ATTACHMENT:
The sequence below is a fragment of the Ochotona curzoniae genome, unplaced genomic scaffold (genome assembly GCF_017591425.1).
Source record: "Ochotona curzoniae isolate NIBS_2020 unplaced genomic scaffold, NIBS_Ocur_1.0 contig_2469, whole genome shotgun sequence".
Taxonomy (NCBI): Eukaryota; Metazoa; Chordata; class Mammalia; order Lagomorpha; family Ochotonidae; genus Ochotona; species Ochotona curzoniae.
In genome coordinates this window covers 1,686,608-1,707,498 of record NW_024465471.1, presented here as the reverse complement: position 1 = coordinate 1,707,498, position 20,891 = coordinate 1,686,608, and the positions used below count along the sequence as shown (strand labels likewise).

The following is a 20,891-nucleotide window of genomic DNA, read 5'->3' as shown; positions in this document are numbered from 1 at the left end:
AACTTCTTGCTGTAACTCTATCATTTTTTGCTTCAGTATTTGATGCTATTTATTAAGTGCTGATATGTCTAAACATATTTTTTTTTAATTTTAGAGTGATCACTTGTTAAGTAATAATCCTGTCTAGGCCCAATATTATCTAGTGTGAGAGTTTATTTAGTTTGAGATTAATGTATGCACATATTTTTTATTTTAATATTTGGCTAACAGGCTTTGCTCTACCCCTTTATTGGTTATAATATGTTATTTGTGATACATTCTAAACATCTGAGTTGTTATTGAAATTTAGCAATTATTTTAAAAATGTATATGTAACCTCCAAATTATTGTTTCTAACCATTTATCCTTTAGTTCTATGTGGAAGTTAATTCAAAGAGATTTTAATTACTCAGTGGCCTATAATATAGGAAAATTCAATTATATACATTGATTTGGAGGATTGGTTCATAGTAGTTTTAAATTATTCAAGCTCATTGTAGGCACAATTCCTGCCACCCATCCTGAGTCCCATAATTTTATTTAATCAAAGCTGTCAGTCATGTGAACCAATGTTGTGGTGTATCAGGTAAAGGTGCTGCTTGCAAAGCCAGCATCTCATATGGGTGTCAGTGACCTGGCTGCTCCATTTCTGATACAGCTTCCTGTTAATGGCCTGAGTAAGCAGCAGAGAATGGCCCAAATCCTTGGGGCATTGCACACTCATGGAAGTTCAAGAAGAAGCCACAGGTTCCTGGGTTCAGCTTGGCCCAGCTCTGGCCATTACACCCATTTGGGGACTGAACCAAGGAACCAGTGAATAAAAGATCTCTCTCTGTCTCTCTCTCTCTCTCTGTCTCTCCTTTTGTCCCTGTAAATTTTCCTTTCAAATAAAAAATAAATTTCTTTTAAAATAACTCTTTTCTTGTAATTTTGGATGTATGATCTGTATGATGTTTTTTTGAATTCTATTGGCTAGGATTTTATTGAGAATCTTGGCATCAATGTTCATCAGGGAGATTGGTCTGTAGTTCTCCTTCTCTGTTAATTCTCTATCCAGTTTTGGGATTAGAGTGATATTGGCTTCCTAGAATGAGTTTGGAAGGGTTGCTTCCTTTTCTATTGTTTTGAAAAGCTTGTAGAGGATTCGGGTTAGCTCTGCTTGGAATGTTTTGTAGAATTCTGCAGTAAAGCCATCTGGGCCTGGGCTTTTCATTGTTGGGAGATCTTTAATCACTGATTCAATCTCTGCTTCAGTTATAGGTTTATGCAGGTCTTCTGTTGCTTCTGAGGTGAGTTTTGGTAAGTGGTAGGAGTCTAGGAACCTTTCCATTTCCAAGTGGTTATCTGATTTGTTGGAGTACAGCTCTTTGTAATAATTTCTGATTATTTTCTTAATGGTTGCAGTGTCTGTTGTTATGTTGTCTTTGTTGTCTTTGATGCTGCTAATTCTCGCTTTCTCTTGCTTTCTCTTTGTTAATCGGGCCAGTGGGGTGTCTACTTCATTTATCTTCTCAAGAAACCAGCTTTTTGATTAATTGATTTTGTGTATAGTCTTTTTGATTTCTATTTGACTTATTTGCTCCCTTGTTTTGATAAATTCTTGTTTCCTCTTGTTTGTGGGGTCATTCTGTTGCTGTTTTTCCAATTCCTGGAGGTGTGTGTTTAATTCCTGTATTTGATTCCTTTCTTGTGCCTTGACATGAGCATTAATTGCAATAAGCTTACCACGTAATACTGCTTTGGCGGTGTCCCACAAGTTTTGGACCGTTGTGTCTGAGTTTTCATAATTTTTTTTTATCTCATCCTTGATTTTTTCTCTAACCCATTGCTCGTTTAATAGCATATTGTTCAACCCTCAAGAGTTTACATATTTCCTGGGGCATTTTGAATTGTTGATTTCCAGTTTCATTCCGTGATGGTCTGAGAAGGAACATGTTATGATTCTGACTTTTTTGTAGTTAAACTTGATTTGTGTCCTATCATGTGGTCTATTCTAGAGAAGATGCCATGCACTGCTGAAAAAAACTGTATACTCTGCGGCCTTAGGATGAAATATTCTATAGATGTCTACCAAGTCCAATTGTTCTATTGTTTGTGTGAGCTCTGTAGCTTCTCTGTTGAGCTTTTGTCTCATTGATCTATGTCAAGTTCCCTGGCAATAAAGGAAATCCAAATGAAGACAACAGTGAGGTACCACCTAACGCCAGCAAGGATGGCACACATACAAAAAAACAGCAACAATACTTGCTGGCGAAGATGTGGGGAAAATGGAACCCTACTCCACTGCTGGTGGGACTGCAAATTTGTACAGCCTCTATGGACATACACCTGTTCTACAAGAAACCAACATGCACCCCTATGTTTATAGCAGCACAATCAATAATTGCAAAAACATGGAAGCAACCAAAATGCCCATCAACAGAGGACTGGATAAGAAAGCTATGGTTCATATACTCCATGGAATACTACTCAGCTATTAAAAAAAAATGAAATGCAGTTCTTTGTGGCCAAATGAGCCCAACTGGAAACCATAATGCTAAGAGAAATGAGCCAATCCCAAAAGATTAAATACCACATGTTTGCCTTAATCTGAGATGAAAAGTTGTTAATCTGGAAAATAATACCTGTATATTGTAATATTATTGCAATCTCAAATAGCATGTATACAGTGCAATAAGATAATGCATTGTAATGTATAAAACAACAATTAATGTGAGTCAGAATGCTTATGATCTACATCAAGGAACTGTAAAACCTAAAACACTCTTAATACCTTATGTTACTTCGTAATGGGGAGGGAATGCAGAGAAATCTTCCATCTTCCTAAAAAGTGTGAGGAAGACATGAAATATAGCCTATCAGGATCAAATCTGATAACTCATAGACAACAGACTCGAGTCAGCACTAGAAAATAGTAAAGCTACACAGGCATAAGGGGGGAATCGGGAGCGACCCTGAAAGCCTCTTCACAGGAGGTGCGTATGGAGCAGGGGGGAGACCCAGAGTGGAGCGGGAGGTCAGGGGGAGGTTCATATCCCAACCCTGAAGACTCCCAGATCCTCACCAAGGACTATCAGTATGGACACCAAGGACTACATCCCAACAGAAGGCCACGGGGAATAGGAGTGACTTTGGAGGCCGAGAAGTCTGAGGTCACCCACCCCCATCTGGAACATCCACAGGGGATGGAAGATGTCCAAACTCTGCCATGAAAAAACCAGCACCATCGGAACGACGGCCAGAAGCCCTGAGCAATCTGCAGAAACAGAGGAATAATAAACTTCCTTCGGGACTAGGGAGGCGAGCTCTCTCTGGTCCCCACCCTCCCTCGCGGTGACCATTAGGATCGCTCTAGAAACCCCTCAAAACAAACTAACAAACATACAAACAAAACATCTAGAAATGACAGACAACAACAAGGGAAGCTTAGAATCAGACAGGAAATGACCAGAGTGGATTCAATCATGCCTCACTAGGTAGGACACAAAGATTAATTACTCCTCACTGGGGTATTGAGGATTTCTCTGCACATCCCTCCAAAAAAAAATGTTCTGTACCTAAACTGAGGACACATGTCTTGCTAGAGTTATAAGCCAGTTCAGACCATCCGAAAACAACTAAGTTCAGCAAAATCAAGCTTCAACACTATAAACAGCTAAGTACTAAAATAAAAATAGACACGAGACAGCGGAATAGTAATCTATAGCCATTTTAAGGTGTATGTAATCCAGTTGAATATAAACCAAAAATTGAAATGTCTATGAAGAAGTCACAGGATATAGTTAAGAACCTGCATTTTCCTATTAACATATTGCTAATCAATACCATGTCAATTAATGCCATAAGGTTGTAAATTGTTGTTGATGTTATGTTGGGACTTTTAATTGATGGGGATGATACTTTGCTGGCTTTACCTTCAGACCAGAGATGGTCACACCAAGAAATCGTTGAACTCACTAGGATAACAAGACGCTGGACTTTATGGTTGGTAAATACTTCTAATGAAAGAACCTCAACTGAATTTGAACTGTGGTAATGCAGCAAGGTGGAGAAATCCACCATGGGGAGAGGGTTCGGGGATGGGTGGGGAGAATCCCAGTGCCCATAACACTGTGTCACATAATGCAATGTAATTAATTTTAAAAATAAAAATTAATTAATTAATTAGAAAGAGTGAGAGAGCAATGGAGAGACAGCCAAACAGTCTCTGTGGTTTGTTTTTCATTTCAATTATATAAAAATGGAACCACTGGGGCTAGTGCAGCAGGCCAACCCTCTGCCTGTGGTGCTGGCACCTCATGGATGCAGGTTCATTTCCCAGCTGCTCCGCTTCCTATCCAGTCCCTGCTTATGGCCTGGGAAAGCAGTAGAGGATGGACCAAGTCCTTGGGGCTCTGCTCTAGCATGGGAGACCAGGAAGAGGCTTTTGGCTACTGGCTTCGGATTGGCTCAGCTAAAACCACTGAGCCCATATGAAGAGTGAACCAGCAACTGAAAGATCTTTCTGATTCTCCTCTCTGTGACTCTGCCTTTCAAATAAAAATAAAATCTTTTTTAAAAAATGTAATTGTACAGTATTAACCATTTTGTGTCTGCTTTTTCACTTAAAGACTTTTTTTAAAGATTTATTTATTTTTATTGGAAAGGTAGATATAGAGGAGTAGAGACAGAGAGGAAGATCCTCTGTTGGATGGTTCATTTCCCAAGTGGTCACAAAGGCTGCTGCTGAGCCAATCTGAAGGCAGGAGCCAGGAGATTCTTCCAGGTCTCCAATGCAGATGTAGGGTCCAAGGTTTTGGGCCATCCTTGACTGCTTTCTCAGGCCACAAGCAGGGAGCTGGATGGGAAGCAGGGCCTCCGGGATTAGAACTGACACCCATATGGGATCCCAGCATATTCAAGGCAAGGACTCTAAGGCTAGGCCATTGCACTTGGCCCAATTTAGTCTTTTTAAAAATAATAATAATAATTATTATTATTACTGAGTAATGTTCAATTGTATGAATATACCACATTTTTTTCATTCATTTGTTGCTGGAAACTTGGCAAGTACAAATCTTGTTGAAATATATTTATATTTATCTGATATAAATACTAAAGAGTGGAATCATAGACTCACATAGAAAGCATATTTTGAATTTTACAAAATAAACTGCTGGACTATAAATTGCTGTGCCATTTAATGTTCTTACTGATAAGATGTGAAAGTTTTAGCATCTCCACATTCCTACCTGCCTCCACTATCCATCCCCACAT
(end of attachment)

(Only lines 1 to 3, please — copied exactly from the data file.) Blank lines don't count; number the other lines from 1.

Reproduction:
The sequence below is a fragment of the Ochotona curzoniae genome, unplaced genomic scaffold (genome assembly GCF_017591425.1).
Source record: "Ochotona curzoniae isolate NIBS_2020 unplaced genomic scaffold, NIBS_Ocur_1.0 contig_2469, whole genome shotgun sequence".
Taxonomy (NCBI): Eukaryota; Metazoa; Chordata; class Mammalia; order Lagomorpha; family Ochotonidae; genus Ochotona; species Ochotona curzoniae.